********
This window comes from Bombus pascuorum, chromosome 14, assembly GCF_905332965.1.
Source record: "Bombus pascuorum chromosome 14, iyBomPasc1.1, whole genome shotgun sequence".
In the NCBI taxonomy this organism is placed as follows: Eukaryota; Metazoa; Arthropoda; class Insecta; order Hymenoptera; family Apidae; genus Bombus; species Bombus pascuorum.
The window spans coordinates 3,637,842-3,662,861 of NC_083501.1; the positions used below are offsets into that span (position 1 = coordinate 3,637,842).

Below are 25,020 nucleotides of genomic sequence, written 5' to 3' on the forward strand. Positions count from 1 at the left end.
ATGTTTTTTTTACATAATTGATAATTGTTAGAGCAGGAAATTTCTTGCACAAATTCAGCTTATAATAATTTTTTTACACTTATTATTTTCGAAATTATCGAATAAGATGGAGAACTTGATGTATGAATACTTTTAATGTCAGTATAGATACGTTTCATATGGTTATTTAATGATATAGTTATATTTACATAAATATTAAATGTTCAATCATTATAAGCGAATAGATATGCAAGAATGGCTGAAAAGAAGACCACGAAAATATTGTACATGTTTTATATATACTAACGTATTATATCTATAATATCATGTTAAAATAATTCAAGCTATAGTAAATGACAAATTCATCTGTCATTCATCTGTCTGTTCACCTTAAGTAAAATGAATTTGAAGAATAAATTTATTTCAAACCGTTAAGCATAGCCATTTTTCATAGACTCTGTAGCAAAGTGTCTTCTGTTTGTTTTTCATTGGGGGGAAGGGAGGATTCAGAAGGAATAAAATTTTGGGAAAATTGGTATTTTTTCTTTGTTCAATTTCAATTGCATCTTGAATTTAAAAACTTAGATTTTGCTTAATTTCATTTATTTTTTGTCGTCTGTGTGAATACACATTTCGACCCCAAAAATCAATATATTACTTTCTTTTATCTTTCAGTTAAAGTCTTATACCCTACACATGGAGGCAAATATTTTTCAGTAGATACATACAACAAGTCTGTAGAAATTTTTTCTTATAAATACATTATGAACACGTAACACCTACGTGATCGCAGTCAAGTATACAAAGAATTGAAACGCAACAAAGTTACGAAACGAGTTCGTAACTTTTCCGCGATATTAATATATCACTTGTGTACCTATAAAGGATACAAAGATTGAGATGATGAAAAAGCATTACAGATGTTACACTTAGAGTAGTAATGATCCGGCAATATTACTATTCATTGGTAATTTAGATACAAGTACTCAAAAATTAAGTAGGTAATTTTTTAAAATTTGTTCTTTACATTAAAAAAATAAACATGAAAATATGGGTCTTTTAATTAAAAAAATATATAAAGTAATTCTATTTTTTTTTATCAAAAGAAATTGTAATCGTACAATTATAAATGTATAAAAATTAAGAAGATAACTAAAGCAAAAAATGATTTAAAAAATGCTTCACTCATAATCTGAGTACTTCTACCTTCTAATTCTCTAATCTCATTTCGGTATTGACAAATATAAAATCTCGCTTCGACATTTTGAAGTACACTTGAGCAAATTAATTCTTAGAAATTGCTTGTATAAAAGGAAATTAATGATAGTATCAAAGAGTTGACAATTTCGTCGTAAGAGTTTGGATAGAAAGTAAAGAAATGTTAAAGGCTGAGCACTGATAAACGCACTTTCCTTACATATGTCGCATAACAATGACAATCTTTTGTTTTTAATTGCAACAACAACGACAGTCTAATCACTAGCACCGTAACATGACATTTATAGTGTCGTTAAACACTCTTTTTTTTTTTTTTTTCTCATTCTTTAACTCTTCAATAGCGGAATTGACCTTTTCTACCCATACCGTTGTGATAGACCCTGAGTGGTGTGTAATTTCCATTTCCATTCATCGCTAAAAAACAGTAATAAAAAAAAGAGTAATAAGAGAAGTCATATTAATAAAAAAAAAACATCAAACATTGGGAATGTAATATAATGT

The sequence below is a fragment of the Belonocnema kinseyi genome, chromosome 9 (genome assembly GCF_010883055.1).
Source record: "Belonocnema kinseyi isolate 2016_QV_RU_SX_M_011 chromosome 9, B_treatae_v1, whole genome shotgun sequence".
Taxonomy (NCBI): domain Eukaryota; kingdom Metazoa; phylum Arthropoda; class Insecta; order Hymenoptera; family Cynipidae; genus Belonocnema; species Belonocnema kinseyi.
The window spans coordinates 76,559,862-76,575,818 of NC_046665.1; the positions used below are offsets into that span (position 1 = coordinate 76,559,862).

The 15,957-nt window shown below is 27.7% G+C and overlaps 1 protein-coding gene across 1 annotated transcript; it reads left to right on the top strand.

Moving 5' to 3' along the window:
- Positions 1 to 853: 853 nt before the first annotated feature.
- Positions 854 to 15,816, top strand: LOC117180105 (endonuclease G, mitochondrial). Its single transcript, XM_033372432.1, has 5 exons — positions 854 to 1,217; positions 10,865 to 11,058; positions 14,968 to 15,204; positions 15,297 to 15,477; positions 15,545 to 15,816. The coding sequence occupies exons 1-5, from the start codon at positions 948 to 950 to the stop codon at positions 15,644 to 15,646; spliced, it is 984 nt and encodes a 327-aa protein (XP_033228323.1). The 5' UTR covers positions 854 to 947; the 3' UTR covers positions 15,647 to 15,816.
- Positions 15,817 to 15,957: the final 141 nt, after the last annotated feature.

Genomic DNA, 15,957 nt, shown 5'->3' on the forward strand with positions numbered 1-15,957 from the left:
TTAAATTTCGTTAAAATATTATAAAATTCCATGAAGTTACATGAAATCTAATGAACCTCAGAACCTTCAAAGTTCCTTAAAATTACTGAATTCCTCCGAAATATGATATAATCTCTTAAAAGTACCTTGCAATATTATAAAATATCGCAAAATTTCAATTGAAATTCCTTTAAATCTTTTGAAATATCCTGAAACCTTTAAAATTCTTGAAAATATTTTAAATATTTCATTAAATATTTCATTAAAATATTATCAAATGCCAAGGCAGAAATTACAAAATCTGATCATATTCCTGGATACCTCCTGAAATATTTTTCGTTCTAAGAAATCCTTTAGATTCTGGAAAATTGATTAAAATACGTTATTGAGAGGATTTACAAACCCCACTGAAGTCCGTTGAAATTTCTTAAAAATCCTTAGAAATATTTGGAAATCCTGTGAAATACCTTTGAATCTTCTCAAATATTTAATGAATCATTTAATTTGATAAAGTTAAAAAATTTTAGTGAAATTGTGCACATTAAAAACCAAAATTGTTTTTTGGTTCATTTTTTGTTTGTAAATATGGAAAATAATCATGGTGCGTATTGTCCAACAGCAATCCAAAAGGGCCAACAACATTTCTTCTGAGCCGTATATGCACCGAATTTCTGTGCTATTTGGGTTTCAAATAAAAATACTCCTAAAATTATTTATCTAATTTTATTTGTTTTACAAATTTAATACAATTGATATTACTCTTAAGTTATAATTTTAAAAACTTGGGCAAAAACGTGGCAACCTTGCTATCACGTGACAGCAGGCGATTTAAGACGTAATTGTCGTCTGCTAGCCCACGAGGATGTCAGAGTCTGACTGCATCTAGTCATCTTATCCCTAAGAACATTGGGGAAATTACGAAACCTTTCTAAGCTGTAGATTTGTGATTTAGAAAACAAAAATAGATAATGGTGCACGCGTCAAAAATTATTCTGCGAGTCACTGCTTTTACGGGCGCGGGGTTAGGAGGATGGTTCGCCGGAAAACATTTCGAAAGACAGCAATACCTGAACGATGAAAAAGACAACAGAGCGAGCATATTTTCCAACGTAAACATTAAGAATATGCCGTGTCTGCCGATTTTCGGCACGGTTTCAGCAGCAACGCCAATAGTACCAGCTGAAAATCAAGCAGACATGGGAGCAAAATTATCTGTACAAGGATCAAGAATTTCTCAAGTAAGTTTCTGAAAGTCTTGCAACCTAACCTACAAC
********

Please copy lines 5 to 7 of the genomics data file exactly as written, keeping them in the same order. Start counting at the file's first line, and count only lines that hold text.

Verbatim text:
Below are 25,020 nucleotides of genomic sequence, written 5' to 3' on the forward strand. Positions count from 1 at the left end.
ATGTTTTTTTTACATAATTGATAATTGTTAGAGCAGGAAATTTCTTGCACAAATTCAGCTTATAATAATTTTTTTACACTTATTATTTTCGAAATTATCGAATAAGATGGAGAACTTGATGTATGAATACTTTTAATGTCAGTATAGATACGTTTCATATGGTTATTTAATGATATAGTTATATTTACATAAATATTAAATGTTCAATCATTATAAGCGAATAGATATGCAAGAATGGCTGAAAAGAAGACCACGAAAATATTGTACATGTTTTATATATACTAACGTATTATATCTATAATATCATGTTAAAATAATTCAAGCTATAGTAAATGACAAATTCATCTGTCATTCATCTGTCTGTTCACCTTAAGTAAAATGAATTTGAAGAATAAATTTATTTCAAACCGTTAAGCATAGCCATTTTTCATAGACTCTGTAGCAAAGTGTCTTCTGTTTGTTTTTCATTGGGGGGAAGGGAGGATTCAGAAGGAATAAAATTTTGGGAAAATTGGTATTTTTTCTTTGTTCAATTTCAATTGCATCTTGAATTTAAAAACTTAGATTTTGCTTAATTTCATTTATTTTTTGTCGTCTGTGTGAATACACATTTCGACCCCAAAAATCAATATATTACTTTCTTTTATCTTTCAGTTAAAGTCTTATACCCTACACATGGAGGCAAATATTTTTCAGTAGATACATACAACAAGTCTGTAGAAATTTTTTCTTATAAATACATTATGAACACGTAACACCTACGTGATCGCAGTCAAGTATACAAAGAATTGAAACGCAACAAAGTTACGAAACGAGTTCGTAACTTTTCCGCGATATTAATATATCACTTGTGTACCTATAAAGGATACAAAGATTGAGATGATGAAAAAGCATTACAGATGTTACACTTAGAGTAGTAATGATCCGGCAATATTACTATTCATTGGTAATTTAGATACAAGTACTCAAAAATTAAGTAGGTAATTTTTTAAAATTTGTTCTTTACATTAAAAAAATAAACATGAAAATATGGGTCTTTTAATTAAAAAAATATATAAAGTAATTCTATTTTTTTTTATCAAAAGAAATTGTAATCGTACAATTATAAATGTATAAAAATTAAGAAGATAACTAAAGCAAAAAATGATTTAAAAAATGCTTCACTCATAATCTGAGTACTTCTACCTTCTAATTCTCTAATCTCATTTCGGTATTGACAAATATAAAATCTCGCTTCGACATTTTGAAGTACACTTGAGCAAATTAATTCTTAGAAATTGCTTGTATAAAAGGAAATTAATGATAGTATCAAAGAGTTGACAATTTCGTCGTAAGAGTTTGGATAGAAAGTAAAGAAATGTTAAAGGCTGAGCACTGATAAACGCACTTTCCTTACATATGTCGCATAACAATGACAATCTTTTGTTTTTAATTGCAACAACAACGACAGTCTAATCACTAGCACCGTAACATGACATTTATAGTGTCGTTAAACACTCTTTTTTTTTTTTTTTTCTCATTCTTTAACTCTTCAATAGCGGAATTGACCTTTTCTACCCATACCGTTGTGATAGACCCTGAGTGGTGTGTAATTTCCATTTCCATTCATCGCTAAAAAACAGTAATAAAAAAAAGAGTAATAAGAGAAGTCATATTAATAAAAAAAAAACATCAAACATTGGGAATGTAATATAATGT

The sequence below is a fragment of the Belonocnema kinseyi genome, chromosome 9 (genome assembly GCF_010883055.1).